In some ways, qualifying for Boston was more exhilarating than running it...with Boston almost seeming more like a "victory lap". I'm not sure if I'll ever qualify again to run, so I am content that I came away with a medal and a finish, even if much slower than I hoped. 

My finish time was still 10 minutes faster than my first Marathon ten years ago back in may of 2008! It is somehow a refreshing and somewhat satisfying thought to think that it was 10 years ago that I began my renewed life as a runner by training for my first Marathon (The Pocono Marathon). Ten years later, and many many miles later, I've capped that decade of running off with a finish at what is probably the most premier road marathon in the World. I've been incredibly fortunate to have had the 10 years that I have had, so I will happily take this finish and celebrate it regardless.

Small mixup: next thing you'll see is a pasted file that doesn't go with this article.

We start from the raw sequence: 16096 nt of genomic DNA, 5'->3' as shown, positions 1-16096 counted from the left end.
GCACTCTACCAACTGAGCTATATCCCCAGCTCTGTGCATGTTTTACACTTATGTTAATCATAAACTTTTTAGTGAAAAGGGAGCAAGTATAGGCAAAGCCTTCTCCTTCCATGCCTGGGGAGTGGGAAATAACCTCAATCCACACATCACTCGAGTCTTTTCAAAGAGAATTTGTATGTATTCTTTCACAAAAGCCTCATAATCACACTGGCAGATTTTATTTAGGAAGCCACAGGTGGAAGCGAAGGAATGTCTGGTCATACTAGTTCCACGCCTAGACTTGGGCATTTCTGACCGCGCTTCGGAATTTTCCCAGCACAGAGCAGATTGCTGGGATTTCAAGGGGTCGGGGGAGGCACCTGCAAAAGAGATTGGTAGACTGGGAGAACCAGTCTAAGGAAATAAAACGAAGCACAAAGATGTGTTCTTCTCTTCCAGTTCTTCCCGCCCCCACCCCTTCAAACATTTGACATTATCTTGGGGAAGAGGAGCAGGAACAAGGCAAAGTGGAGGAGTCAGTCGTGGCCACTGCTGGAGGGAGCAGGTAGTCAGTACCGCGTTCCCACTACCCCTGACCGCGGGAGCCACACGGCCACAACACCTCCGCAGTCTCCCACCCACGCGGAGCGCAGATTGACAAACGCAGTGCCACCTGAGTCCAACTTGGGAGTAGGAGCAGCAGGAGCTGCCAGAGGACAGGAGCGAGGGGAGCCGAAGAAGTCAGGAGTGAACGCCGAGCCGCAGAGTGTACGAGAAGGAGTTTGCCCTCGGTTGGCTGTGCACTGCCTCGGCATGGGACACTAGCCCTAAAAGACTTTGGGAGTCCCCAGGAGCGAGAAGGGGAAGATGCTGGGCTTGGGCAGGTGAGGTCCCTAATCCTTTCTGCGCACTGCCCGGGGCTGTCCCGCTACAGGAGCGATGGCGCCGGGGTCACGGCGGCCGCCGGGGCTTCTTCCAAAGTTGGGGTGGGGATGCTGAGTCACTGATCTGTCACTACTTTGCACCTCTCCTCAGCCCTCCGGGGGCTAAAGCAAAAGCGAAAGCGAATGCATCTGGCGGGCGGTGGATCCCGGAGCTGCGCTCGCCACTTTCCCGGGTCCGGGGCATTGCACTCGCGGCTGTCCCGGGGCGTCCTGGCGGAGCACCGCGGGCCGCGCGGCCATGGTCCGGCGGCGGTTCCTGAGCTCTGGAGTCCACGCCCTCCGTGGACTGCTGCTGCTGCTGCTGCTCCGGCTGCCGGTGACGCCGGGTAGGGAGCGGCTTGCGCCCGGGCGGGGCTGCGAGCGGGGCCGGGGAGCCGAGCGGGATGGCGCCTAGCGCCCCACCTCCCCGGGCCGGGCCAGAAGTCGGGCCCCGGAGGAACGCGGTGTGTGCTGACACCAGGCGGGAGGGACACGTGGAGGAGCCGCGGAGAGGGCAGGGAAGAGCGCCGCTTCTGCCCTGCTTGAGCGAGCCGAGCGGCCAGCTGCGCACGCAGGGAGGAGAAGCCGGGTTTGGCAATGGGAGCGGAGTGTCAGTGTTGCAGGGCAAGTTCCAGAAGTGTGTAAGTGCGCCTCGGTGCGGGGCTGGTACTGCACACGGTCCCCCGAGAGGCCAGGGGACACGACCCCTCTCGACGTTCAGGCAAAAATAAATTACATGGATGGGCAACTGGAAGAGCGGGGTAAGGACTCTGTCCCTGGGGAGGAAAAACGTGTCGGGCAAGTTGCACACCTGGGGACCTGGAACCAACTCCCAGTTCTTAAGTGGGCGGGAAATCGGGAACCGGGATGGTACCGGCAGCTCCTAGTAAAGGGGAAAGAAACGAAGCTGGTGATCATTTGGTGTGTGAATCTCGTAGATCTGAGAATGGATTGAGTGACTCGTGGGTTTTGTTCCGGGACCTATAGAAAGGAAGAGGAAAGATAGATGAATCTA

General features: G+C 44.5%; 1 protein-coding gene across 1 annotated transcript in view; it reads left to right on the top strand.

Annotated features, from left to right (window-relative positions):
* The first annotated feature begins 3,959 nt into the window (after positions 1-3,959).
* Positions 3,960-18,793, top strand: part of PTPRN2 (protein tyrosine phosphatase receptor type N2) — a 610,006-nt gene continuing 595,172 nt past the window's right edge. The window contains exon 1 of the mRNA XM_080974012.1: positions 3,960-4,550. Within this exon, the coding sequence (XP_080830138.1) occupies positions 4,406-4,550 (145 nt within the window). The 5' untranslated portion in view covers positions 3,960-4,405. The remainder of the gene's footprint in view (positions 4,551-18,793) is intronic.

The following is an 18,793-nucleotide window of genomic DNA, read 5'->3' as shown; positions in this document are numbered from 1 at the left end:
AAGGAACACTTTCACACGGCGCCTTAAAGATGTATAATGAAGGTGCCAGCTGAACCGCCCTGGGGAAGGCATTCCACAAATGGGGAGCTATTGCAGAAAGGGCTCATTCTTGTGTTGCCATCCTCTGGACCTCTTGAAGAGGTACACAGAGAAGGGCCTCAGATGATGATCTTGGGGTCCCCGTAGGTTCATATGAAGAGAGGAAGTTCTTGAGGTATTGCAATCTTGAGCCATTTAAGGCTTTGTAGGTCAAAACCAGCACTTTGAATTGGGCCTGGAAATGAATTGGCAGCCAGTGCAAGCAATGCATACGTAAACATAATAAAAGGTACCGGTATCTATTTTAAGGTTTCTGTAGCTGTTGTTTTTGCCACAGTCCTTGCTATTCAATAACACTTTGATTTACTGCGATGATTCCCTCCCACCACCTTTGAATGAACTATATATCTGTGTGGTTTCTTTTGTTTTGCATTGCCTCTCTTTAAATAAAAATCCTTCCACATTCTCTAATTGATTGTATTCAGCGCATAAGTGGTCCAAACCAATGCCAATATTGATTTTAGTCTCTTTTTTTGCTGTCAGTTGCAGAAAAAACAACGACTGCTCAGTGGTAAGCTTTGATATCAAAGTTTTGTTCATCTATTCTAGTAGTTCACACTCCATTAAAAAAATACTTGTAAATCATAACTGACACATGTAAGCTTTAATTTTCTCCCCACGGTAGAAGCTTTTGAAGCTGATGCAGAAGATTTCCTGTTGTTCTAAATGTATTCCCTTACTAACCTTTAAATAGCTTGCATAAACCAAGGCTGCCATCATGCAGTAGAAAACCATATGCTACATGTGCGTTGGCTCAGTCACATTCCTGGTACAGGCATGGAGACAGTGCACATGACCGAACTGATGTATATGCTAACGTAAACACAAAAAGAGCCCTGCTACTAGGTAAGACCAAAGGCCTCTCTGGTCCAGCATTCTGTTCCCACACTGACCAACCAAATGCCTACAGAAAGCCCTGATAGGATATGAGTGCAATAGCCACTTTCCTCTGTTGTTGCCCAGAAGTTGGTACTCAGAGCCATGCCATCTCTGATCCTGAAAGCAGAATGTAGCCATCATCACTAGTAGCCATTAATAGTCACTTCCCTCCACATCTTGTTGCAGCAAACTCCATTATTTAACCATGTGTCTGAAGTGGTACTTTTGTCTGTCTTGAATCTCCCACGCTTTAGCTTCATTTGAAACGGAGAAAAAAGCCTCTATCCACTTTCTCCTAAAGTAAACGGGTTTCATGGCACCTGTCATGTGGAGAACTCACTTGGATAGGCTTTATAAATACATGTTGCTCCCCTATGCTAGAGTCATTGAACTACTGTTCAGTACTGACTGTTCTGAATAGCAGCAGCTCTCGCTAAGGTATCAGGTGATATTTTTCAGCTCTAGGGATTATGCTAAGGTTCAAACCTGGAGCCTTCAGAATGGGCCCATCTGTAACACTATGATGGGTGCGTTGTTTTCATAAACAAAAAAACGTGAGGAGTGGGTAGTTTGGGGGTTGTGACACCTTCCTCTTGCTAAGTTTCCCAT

Thank you to all the volunteers and spectators who braved the awful conditions to be out there so all of us idiotic runners could make our way from Hopkington to Boston. Thanks to all of my friends and family who supported me, trained with me, and tracked me along the way. And most of all, thank you C for....well you already know.

10 years ago, it all started with my first marathon